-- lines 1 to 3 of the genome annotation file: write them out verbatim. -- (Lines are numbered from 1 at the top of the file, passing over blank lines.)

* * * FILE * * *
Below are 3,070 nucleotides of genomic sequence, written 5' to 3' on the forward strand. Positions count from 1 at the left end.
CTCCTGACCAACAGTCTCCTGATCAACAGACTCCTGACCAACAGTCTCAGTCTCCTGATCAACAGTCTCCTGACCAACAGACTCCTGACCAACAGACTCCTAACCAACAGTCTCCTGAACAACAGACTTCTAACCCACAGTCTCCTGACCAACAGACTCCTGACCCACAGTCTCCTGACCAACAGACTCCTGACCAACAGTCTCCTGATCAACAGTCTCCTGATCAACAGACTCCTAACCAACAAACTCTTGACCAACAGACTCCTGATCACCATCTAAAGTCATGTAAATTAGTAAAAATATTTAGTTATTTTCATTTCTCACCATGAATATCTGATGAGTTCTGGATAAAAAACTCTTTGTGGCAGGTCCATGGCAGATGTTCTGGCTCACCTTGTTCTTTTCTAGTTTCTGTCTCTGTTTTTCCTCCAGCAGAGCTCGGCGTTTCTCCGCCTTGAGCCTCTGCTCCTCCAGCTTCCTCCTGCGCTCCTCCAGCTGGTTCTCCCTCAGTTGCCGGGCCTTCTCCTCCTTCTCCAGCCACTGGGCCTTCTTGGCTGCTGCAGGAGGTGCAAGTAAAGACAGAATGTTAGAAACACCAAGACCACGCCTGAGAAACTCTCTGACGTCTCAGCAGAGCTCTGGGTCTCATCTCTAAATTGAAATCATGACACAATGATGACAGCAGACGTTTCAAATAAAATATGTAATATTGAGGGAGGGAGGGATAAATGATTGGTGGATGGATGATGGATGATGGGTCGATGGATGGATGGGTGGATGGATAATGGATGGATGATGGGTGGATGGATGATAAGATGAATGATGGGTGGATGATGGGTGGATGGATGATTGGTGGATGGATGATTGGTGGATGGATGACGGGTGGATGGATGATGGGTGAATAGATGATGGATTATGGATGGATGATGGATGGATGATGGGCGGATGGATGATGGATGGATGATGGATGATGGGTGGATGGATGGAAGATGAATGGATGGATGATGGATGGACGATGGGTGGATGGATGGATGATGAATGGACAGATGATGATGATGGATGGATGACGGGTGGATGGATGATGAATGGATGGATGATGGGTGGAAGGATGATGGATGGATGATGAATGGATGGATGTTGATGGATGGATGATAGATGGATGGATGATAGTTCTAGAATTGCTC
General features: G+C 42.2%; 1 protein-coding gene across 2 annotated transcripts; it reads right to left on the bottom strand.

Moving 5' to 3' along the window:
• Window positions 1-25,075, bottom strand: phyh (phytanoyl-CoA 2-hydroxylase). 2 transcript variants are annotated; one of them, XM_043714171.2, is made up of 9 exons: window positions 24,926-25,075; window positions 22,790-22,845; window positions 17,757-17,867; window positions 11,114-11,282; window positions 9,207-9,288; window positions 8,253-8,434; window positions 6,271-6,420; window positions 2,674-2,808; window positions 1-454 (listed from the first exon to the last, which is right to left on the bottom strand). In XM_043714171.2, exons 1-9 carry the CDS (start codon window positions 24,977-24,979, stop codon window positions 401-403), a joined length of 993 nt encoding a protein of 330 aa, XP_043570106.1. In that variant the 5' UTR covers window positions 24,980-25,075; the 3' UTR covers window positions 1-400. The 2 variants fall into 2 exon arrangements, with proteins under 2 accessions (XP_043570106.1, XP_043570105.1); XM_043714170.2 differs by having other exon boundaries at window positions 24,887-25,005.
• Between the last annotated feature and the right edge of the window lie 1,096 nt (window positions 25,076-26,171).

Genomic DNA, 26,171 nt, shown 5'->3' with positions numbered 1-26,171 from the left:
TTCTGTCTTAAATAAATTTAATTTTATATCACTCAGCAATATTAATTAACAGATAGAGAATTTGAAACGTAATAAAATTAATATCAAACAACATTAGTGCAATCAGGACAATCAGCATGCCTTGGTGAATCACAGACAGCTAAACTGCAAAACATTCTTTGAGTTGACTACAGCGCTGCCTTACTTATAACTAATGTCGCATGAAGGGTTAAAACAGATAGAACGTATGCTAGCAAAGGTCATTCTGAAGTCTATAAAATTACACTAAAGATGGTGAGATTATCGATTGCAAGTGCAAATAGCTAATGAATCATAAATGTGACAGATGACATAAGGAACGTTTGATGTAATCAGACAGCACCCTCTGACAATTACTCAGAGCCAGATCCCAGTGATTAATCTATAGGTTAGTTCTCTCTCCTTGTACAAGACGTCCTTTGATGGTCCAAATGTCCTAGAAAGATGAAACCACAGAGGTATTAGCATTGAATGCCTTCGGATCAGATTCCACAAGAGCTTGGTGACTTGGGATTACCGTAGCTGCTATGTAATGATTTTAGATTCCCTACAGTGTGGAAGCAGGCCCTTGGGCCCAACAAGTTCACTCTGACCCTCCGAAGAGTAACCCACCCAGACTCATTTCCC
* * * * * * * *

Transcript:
Below are 3,070 nucleotides of genomic sequence, written 5' to 3' on the forward strand. Positions count from 1 at the left end.
CTCCTGACCAACAGTCTCCTGATCAACAGACTCCTGACCAACAGTCTCAGTCTCCTGATCAACAGTCTCCTGACCAACAGACTCCTGACCAACAGACTCCTAACCAACAGTCTCCTGAACAACAGACTTCTAACCCACAGTCTCCTGACCAACAGACTCCTGACCCACAGTCTCCTGACCAACAGACTCCTGACCAACAGTCTCCTGATCAACAGTCTCCTGATCAACAGACTCCTAACCAACAAACTCTTGACCAACAGACTCCTGATCACCATCTAAAGTCATGTAAATTAGTAAAAATATTTAGTTATTTTCATTTCTCACCATGAATATCTGATGAGTTCTGGATAAAAAACTCTTTGTGGCAGGTCCATGGCAGATGTTCTGGCTCACCTTGTTCTTTTCTAGTTTCTGTCTCTGTTTTTCCTCCAGCAGAGCTCGGCGTTTCTCCGCCTTGAGCCTCTGCTCCTCCAGCTTCCTCCTGCGCTCCTCCAGCTGGTTCTCCCTCAGTTGCCGGGCCTTCTCCTCCTTCTCCAGCCACTGGGCCTTCTTGGCTGCTGCAGGAGGTGCAAGTAAAGACAGAATGTTAGAAACACCAAGACCACGCCTGAGAAACTCTCTGACGTCTCAGCAGAGCTCTGGGTCTCATCTCTAAATTGAAATCATGACACAATGATGACAGCAGACGTTTCAAATAAAATATGTAATATTGAGGGAGGGAGGGATAAATGATTGGTGGATGGATGATGGATGATGGGTCGATGGATGGATGGGTGGATGGATAATGGATGGATGATGGGTGGATGGATGATAAGATGAATGATGGGTGGATGATGGGTGGATGGATGATTGGTGGATGGATGATTGGTGGATGGATGACGGGTGGATGGATGATGGGTGAATAGATGATGGATTATGGATGGATGATGGATGGATGATGGGCGGATGGATGATGGATGGATGATGGATGATGGGTGGATGGATGGAAGATGAATGGATGGATGATGGATGGACGATGGGTGGATGGATGGATGATGAATGGACAGATGATGATGATGGATGGATGACGGGTGGATGGATGATGAATGGATGGATGATGGGTGGAAGGATGATGGATGGATGATGAATGGATGGATGTTGATGGATGGATGATAGATGGATGGATGATAGTTCTAGAATTGCTC
General features: G+C 42.2%; 1 protein-coding gene across 2 annotated transcripts; it reads right to left on the bottom strand.